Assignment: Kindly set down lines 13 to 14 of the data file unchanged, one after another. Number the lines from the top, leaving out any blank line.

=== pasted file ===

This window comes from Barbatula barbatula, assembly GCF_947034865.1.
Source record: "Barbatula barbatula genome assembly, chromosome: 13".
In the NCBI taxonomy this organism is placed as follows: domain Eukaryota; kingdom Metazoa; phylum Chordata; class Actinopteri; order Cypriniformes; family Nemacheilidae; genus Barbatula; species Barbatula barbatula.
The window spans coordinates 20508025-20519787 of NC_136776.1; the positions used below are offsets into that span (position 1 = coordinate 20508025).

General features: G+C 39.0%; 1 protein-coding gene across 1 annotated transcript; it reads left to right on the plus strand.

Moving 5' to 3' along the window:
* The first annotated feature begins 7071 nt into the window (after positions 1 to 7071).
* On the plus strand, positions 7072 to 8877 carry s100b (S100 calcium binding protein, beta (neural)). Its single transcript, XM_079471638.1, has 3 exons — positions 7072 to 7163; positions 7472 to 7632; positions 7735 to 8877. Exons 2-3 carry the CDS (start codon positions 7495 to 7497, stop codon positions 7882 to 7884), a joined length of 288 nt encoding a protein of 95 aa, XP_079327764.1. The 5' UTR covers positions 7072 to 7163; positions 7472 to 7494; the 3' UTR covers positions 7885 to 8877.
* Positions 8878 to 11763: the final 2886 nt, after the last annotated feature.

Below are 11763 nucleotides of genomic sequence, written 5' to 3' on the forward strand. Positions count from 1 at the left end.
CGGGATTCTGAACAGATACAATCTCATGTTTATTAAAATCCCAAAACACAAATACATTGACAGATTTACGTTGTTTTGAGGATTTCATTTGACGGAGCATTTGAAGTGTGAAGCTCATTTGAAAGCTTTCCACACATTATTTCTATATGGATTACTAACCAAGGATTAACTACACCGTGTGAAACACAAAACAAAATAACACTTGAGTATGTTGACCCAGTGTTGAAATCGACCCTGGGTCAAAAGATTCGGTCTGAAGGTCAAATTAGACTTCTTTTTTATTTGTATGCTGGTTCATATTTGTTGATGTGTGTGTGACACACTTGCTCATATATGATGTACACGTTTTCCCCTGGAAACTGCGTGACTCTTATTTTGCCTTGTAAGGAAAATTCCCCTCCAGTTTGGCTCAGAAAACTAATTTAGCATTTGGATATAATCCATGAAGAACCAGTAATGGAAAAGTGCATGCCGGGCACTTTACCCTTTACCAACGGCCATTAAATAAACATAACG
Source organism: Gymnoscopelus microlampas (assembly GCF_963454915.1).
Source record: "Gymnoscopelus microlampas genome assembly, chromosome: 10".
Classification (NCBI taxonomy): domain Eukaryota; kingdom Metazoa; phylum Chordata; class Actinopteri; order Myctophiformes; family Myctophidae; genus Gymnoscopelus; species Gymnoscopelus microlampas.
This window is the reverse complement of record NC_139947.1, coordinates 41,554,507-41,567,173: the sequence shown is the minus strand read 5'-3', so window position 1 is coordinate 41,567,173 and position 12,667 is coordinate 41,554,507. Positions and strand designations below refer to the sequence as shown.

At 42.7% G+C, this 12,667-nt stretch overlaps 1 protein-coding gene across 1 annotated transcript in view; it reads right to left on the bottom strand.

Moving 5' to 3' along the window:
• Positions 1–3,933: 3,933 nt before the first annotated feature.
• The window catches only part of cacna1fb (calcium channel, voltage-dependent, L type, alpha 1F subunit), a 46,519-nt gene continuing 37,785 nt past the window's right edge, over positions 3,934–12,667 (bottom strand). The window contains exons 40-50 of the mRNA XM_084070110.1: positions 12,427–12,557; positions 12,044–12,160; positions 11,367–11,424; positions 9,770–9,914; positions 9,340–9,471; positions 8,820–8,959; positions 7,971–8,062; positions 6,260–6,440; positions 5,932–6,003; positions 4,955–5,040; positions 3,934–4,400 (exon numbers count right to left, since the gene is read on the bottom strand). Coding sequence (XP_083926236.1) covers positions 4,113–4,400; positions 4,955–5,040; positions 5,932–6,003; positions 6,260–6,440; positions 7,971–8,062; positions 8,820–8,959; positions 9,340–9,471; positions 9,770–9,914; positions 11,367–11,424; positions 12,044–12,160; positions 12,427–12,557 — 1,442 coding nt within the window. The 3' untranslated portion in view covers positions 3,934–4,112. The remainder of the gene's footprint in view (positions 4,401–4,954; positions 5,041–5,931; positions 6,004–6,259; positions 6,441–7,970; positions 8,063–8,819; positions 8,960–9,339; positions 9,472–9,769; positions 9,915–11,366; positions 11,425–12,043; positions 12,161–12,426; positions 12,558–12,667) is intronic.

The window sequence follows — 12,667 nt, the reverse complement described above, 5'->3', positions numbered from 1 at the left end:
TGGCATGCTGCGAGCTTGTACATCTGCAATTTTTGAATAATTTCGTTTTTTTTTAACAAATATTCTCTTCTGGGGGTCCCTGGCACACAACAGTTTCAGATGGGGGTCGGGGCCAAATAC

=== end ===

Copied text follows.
Source record: "Gymnoscopelus microlampas genome assembly, chromosome: 10".
Classification (NCBI taxonomy): domain Eukaryota; kingdom Metazoa; phylum Chordata; class Actinopteri; order Myctophiformes; family Myctophidae; genus Gymnoscopelus; species Gymnoscopelus microlampas.